“With no sign that the gin craze is going to die down, we expect all brands to maximise on this seemingly unwavering consumer interest by introducing more unique flavour combinations and mixers over the next 12 months.”
Retailers are embracing the broadening range of flavours, from baobab to turkey, and beefing up their own-label offerings in this sub- category. Lidl has just launched 20% abv Rhubarb & Ginger and Scottish Raspberry gin liqueur variants of its Hortus gin, retailing at £11.99. “Lidl is enabling customers to explore a whole new area of gin they may not have experienced before – one that goes beyond the standard gin and tonic,” says UK buying director Paul Gibson. “These unbeatable prices for high-quality spirits are testament to Lidl continuing to deliver excellent value to our customers.”
Gin and cucumber has become a classic flavour combination, pioneered by Hendrick’s, but the English Drinks Company has taken it one step further with its Cucumber gin (rrp £35).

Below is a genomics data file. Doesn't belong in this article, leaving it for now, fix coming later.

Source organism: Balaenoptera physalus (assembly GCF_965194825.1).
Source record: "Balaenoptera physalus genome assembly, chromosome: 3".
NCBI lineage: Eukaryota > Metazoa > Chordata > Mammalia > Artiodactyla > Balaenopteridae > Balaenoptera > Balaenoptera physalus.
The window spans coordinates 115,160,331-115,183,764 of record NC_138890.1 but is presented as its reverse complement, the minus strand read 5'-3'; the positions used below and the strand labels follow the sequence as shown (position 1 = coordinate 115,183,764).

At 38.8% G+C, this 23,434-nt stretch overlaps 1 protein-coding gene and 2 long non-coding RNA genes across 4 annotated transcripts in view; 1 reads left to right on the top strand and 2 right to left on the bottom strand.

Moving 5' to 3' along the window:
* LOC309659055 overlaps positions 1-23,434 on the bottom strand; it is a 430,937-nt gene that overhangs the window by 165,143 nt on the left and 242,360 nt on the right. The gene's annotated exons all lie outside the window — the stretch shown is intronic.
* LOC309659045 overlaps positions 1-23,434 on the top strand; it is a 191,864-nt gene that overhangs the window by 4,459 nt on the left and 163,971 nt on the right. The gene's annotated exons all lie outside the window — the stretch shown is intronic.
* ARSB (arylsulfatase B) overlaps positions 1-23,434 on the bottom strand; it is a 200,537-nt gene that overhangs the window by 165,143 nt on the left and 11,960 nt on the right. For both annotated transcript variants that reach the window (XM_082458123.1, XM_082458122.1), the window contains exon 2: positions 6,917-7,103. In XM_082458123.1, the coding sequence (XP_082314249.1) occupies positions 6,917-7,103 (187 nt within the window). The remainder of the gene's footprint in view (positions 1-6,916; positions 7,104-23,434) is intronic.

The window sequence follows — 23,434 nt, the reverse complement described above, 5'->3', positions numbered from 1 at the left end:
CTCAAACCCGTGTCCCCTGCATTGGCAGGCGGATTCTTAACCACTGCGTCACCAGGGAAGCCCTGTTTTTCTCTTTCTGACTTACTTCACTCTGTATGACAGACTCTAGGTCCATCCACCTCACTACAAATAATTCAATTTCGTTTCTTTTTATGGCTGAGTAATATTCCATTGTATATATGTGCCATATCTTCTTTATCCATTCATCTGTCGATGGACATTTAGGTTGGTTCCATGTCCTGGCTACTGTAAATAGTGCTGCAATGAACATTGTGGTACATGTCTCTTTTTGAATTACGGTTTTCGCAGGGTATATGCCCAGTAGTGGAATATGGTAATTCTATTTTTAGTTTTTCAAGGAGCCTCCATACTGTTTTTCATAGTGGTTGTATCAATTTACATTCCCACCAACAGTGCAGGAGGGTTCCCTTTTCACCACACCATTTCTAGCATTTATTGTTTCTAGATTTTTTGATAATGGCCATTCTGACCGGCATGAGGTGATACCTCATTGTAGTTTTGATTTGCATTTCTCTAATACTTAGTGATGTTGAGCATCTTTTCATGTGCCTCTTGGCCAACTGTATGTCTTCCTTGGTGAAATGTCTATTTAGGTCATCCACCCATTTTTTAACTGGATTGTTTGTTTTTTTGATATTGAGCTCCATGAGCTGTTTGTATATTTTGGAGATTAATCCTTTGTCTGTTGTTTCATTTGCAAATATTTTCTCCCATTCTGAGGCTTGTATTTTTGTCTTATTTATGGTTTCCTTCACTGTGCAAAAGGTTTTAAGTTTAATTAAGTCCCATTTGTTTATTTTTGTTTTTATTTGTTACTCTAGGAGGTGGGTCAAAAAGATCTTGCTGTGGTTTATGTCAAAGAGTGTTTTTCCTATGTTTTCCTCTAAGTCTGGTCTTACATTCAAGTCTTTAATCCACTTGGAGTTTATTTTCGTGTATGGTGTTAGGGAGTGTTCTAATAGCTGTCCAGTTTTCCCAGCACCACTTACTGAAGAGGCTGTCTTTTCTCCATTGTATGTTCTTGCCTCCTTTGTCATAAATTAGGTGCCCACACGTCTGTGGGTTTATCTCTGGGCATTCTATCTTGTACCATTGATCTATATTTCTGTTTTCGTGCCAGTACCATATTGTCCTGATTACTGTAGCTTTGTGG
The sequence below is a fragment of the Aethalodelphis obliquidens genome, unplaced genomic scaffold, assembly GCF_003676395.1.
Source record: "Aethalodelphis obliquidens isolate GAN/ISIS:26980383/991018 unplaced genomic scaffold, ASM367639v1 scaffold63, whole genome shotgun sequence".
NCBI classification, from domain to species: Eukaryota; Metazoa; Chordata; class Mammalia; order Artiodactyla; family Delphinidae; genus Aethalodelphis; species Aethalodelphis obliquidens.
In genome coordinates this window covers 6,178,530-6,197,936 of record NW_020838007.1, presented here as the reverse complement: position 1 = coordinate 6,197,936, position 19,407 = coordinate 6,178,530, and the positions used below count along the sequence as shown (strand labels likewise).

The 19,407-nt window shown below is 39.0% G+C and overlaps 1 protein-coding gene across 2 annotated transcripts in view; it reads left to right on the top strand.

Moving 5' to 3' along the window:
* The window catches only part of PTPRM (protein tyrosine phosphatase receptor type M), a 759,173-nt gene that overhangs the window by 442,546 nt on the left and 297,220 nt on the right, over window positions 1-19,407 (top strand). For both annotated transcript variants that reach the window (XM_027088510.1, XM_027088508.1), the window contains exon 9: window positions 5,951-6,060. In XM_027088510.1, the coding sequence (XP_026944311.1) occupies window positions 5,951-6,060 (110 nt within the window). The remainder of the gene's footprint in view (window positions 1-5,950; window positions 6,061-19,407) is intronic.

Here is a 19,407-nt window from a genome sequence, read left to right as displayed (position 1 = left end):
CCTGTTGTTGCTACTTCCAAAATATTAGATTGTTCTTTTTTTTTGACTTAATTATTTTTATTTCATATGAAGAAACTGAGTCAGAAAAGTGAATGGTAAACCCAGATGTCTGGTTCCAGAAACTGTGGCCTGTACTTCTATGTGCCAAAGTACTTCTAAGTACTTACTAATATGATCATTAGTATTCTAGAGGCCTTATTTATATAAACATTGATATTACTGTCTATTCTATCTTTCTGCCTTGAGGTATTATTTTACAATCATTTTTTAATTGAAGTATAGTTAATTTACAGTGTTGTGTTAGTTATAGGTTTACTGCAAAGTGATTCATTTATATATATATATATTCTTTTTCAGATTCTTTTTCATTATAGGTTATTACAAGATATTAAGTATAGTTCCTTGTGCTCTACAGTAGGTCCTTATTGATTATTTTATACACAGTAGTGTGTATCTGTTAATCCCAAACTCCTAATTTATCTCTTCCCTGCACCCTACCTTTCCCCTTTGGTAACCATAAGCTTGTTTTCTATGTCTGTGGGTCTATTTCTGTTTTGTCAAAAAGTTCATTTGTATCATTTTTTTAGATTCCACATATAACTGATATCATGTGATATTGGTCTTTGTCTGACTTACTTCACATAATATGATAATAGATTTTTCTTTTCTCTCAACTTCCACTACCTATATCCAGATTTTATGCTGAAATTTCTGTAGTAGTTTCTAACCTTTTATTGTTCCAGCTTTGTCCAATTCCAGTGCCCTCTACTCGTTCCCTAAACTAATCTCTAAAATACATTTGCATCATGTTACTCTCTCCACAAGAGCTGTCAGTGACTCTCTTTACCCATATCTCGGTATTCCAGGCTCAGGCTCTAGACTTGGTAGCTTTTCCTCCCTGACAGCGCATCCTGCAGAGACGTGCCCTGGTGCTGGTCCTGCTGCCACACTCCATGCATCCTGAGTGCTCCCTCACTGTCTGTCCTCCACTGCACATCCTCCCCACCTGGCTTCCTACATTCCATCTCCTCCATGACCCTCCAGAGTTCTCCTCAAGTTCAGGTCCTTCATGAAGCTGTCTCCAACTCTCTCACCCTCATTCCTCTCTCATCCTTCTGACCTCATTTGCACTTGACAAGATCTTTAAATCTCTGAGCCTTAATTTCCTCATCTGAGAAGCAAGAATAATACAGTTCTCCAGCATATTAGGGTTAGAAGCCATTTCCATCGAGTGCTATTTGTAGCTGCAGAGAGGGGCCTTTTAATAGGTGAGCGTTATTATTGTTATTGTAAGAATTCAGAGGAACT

“Gin is one of the star performers in the alcohol category and its popularity continues to grow,” says Graham Carr-Smith, company founder. “It continues to show very strong annual sales growth and we’re confident there will be significant further expansion in the category.
“Consumers are branching out from the well-known, established brands and are looking for interesting alternatives. This pattern of discovery is one of the key drivers for gin and retailers need to ensure that they adapt their ranges to meet these evolving consumer demands.